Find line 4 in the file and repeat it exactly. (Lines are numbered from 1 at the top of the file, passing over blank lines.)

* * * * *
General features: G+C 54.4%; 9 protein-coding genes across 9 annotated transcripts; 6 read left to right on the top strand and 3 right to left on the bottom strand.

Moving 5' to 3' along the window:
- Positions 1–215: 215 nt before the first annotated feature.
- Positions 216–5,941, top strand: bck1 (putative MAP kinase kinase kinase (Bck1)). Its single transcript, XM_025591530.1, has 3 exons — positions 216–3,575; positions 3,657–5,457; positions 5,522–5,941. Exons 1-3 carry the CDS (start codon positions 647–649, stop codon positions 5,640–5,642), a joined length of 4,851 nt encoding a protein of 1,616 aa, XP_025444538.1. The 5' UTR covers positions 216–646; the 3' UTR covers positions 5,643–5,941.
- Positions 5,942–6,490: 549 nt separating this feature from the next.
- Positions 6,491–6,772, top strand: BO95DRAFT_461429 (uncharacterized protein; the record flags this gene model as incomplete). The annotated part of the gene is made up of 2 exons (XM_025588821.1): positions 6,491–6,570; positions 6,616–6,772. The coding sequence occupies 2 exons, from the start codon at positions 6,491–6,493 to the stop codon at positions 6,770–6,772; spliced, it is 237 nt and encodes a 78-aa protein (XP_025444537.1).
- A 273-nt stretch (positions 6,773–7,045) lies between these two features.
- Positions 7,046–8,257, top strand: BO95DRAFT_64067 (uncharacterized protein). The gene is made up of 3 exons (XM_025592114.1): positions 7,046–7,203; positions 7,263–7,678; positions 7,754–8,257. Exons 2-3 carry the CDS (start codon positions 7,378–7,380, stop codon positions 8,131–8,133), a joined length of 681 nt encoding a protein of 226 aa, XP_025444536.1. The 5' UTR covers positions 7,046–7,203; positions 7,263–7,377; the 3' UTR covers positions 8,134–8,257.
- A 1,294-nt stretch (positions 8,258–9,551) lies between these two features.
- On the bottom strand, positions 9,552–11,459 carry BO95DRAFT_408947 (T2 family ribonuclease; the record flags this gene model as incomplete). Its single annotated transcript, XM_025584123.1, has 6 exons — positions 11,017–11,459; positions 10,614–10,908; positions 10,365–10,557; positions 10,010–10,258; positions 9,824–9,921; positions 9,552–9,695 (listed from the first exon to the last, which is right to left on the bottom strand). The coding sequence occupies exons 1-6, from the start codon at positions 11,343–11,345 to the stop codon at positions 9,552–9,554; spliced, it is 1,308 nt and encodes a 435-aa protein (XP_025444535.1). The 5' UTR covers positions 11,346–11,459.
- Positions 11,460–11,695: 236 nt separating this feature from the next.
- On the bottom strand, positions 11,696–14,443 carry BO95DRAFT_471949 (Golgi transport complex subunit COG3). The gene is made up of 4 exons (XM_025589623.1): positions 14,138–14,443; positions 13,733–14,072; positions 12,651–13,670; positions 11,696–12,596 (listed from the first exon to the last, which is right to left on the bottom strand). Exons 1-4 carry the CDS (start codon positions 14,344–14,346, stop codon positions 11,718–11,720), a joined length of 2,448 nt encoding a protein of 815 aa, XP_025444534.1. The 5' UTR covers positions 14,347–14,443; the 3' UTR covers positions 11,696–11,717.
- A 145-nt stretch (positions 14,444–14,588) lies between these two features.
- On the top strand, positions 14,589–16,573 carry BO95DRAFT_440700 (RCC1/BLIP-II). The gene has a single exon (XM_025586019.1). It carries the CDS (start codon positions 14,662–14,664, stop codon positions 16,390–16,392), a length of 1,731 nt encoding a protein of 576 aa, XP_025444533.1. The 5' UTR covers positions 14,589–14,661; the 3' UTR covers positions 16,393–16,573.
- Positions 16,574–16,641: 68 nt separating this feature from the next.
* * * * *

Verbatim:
- Positions 216–5,941, top strand: bck1 (putative MAP kinase kinase kinase (Bck1)). Its single transcript, XM_025591530.1, has 3 exons — positions 216–3,575; positions 3,657–5,457; positions 5,522–5,941. Exons 1-3 carry the CDS (start codon positions 647–649, stop codon positions 5,640–5,642), a joined length of 4,851 nt encoding a protein of 1,616 aa, XP_025444538.1. The 5' UTR covers positions 216–646; the 3' UTR covers positions 5,643–5,941.